12 December 2017

Baffling Dorades

Today was spent replacing the transmission control cable -- a fiddly job if there ever was one, and a job that required more contortionist skills than I imagined I had, to reach the nearly inaccessible shift lever mechanism. Helena and I got it done, but the job wasn't nearly as interesting as some of the other jobs we've done in the last few months...

I think I've casually mentioned working on our 'Dorade' vents several times. My first goal was to varnish the teak boxes, which had begun to suffer from exposure to the elements. Yes, teak is pretty resilient stuff, but if you abuse it badly enough, even teak will begin to rot. My boxes weren't that far gone, but they had certainly started strolling down that path.

Dorade boxes on the road to recovery
The solution? That lovely stuff called varnish. Not only does it look good, it's good for your wood. What is not to like?

I started by giving the boxes a light sanding, inside and out. This removed all the grey wood (just a thin layer on any piece of teak), and whatever finish (if any) that remained on the surface. In the photo above you can see an unsanded box in the foreground, and three in the background that have already had some TLC.

Then I started varnishing. This is usually a week-long process, because it's typical to have to wait 24 hours for a coat of varnish to dry. I'm sure this is why most people hate to varnish, and if this has been stopping you, I have the perfect solution: Alwgrip Awlspar varnish. You can re-coat after 3 hours, with no sanding between coats. If you stick to it, you can have your 6 or 7 coats of varnish done in a couple of days. Amazing stuff! It doesn't seem to have any UV protection, so I used a UV protected varnish for the last coat.

The results were great, but as I was slathering varnish, I realized that my Dorade vents weren't Dorade vents at all. They were just vents.

"Ah-ha!" I thought. "Maybe that's why they leak."

Yes, Helena had complained several times about the Dorade vent over her bunk leaking.

"Nonsense!" I'd said. "That's the whole point of Dorade vents! They don't leak."

"Then these drips must be my imagination," she'd said. "Lucky me."

I'd been wondering about that ever since, but now that the boxes had my undivided attention, the problem was obvious.

No baffles.

How Dorade's work.
(WikiMedia Commons)

To filter water out of the air, Dorades need to be a sort of maze that air can get through, but water can't. The air goes through the maze and down the vent into the cabin, while the heavier, less agile water just gives up and runs out the drains at the base of the box.

But my boxes didn't have any baffles. The air/water mixture could go through the cowl, and straight into the vent into the cabin below -- right onto my darling's bunk!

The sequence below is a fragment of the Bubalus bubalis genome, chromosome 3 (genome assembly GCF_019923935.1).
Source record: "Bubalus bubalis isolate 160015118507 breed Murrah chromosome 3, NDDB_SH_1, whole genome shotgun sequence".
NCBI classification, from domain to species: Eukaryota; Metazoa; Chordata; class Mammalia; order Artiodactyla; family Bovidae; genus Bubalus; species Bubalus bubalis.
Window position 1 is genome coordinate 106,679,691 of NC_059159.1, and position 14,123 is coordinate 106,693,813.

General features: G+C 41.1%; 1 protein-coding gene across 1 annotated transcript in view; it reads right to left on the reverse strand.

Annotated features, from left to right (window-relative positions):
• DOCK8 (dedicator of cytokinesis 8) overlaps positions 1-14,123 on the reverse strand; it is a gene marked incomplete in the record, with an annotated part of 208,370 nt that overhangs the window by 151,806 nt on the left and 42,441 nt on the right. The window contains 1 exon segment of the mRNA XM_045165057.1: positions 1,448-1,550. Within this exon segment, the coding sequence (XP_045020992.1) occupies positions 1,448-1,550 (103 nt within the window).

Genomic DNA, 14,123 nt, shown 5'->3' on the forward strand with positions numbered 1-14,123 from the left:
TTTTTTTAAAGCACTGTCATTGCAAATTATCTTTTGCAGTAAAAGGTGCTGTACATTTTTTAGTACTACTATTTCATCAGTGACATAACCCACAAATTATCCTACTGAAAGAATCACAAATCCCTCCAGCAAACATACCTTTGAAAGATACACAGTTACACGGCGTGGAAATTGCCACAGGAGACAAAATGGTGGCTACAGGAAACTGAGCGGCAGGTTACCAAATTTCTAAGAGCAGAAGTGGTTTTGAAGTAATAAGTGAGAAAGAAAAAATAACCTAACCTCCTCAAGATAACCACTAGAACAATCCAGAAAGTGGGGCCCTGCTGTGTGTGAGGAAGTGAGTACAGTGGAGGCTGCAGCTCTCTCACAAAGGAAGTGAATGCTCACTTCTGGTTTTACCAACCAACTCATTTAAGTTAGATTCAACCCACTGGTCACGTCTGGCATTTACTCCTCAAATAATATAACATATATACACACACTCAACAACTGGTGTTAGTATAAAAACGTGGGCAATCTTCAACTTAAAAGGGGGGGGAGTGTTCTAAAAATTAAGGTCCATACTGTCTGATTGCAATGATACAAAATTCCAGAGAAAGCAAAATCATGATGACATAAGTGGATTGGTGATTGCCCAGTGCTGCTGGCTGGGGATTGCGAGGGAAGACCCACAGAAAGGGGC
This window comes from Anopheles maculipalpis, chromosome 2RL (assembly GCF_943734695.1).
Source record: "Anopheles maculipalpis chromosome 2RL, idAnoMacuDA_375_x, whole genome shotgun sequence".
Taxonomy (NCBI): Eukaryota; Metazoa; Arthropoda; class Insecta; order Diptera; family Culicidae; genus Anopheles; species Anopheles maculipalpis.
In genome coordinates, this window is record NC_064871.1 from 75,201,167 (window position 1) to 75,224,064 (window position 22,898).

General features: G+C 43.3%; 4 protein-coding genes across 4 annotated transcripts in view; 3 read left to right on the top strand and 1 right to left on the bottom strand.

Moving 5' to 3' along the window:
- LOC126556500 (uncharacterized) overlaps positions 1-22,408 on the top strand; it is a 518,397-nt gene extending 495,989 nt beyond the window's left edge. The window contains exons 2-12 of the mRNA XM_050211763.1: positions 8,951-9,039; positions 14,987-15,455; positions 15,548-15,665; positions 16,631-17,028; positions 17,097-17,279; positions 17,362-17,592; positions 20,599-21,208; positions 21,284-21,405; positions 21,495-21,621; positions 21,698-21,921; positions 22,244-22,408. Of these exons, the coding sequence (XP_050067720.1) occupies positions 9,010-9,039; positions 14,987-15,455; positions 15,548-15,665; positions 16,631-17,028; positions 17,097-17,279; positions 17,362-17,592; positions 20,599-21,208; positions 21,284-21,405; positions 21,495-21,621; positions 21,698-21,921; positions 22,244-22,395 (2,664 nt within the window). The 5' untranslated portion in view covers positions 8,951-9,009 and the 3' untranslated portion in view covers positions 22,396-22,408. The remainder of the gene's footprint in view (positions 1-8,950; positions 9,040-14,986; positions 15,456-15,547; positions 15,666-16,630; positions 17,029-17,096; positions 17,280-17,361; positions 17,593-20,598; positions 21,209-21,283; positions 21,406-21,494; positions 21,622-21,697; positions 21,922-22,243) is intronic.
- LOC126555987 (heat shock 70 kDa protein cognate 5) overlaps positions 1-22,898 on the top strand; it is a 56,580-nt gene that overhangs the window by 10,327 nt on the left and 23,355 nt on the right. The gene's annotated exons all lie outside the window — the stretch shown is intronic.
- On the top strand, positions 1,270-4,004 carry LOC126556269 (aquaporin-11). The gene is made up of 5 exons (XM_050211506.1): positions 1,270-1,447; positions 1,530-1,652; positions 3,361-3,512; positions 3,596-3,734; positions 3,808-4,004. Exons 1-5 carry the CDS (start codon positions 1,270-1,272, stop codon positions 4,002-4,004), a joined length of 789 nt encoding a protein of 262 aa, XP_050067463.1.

Solution? Add baffles.

New baffles in place

In the photo above, you can not only see how great the boxes look varnished, but the new baffles installed. They are just a piece of plastic, held in place by two plastic brackets. All easily fabricated. These were made by Larry, Howdy's partner, before I could get the chance to do it myself.

The baffle top is level with the top of the box, but there is a small gap under the baffle. This is all that's needed to turn my vent boxes into Dorade boxes.

Dorade box with cover on

And that's what it looks like when reassembled. You can see that the air/water mixture can enter the cowl, then it has to run the gauntlet down under the baffle, and then up and over the vent into the cabin. Air can make it, but water can't.

And that, I think, is the way small maintenance jobs should be done on a boat. No shortcuts, no 'miracle' cures. Just fix whatever needs fixing so it stays fixed for a good long time. And if you can improve it at the same time, all the better.

As I have said before, easy is overrated.

And there can never be enough varnish in the world.

You can quote me on that.

Meanwhile, it is blowing like the Dickens tonight. 20+ knot gusts. Glad we are tucked up in a fairly protected spot. We've got our alcohol heater working, the cabin is toasty warm, Christmas lights lighting up our cozy cabin. My best friend smiling across the table from me... Yes, all is right with the world.

Next Up: Breaking the Ice


  1. Wow! 700+ people following! If memory serves correctly, there were 70+ when I started following. My best friend (wife) and I will never have the luxury of your sailing adventure, however we did buy a small home in Florida's panhandle. We look forward to the day we can retire there.

    1. Actually, it’s more like 1500. I haven’t updated that sign up form for many years. Good to have lots of folk watching over us.


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